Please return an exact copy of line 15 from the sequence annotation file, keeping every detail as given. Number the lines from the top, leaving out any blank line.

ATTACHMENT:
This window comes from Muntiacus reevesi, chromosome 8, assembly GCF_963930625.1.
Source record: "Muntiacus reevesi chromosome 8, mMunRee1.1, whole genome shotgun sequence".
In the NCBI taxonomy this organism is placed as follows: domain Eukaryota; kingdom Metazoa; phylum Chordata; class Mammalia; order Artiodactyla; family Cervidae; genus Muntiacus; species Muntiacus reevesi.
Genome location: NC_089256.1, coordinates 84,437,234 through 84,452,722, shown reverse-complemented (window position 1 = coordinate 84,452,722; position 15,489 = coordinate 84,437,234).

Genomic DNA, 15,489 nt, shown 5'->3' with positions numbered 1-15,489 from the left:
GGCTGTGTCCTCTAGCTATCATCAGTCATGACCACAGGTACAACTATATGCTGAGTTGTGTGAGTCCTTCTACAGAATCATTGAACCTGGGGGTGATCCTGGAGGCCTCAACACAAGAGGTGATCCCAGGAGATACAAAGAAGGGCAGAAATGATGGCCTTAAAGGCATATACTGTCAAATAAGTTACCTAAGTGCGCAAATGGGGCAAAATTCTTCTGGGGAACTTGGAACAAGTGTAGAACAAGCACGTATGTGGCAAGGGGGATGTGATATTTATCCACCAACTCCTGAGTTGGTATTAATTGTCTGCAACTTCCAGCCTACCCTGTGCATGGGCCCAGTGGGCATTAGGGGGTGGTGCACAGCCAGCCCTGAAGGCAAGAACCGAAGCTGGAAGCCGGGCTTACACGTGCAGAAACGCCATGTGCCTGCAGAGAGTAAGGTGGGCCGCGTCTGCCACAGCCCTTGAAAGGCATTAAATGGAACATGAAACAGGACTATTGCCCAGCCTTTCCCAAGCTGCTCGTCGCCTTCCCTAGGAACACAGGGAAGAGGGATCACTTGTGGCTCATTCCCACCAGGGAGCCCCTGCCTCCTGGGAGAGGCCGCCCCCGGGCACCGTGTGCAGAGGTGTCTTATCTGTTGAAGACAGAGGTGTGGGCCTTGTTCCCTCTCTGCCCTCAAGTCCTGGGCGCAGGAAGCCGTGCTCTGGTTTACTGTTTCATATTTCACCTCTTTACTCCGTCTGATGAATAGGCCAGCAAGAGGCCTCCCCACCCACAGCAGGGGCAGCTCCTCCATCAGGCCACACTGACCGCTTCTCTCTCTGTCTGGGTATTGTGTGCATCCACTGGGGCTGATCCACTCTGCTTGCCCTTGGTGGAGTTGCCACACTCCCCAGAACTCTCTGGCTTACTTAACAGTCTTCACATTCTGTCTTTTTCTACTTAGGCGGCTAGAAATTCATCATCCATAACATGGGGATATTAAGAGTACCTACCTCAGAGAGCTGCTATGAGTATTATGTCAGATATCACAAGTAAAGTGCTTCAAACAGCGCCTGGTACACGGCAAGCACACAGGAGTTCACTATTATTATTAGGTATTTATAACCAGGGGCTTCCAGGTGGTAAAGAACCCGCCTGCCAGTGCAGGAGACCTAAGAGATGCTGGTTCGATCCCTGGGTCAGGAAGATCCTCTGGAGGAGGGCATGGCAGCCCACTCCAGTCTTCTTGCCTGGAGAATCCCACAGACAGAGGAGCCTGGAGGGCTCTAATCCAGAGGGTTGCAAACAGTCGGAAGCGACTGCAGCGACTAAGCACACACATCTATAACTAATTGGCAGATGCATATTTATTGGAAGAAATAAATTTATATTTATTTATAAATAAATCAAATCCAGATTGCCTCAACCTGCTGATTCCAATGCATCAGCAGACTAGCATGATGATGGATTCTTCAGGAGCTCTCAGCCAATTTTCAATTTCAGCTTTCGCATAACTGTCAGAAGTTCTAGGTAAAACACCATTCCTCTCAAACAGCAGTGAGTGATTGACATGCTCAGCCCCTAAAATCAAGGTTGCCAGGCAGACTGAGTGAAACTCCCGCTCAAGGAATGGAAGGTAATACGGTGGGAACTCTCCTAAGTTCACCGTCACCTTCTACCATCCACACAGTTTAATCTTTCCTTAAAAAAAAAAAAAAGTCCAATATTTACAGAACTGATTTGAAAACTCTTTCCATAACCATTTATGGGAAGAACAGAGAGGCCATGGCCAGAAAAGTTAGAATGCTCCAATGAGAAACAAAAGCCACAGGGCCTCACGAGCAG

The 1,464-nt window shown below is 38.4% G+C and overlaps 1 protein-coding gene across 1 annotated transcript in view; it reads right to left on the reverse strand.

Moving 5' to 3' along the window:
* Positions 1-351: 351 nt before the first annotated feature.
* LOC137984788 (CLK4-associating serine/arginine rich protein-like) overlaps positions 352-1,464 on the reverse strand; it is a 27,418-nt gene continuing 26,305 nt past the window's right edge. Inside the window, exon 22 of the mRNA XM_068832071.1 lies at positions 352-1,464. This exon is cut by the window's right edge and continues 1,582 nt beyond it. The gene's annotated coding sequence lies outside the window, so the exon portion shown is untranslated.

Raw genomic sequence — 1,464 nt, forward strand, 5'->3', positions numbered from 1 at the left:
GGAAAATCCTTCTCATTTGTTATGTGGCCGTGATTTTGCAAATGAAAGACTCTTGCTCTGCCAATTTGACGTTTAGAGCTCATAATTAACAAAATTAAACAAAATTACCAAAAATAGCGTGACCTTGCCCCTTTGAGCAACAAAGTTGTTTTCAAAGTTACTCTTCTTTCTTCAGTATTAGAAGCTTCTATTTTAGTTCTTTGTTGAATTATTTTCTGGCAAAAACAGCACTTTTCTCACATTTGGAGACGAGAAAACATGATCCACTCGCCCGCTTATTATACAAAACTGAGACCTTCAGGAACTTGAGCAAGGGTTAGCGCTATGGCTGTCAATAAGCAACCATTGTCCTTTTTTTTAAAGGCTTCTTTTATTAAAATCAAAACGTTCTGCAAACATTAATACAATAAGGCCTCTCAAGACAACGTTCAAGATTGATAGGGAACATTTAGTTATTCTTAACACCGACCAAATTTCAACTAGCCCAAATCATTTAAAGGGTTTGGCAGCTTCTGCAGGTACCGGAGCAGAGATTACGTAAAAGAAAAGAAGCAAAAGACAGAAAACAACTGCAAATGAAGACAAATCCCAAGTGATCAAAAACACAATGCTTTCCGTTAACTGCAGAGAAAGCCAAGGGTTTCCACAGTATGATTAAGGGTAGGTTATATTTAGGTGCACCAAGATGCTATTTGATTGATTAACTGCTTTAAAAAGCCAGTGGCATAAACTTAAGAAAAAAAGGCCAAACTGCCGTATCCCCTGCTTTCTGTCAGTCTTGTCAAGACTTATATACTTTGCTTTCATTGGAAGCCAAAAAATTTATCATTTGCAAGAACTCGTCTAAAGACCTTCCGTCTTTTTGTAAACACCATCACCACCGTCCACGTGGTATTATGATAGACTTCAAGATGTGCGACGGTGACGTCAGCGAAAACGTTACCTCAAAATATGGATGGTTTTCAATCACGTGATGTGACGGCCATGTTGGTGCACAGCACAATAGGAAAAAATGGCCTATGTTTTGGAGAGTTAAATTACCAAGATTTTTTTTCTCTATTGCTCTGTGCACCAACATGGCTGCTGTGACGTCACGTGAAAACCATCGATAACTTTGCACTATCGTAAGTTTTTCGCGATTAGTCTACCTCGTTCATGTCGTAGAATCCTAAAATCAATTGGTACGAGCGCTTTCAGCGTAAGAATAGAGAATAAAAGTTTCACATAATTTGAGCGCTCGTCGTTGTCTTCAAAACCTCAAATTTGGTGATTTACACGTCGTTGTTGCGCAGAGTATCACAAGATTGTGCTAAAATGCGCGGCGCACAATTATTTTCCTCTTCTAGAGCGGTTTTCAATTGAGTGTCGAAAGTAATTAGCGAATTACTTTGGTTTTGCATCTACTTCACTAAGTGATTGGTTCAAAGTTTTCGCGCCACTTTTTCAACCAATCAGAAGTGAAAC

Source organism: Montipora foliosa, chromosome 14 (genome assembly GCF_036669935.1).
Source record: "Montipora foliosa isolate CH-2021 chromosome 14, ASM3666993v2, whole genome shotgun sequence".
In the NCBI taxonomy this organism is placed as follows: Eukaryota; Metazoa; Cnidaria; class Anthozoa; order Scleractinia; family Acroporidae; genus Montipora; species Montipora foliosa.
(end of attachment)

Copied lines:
In the NCBI taxonomy this organism is placed as follows: Eukaryota; Metazoa; Cnidaria; class Anthozoa; order Scleractinia; family Acroporidae; genus Montipora; species Montipora foliosa.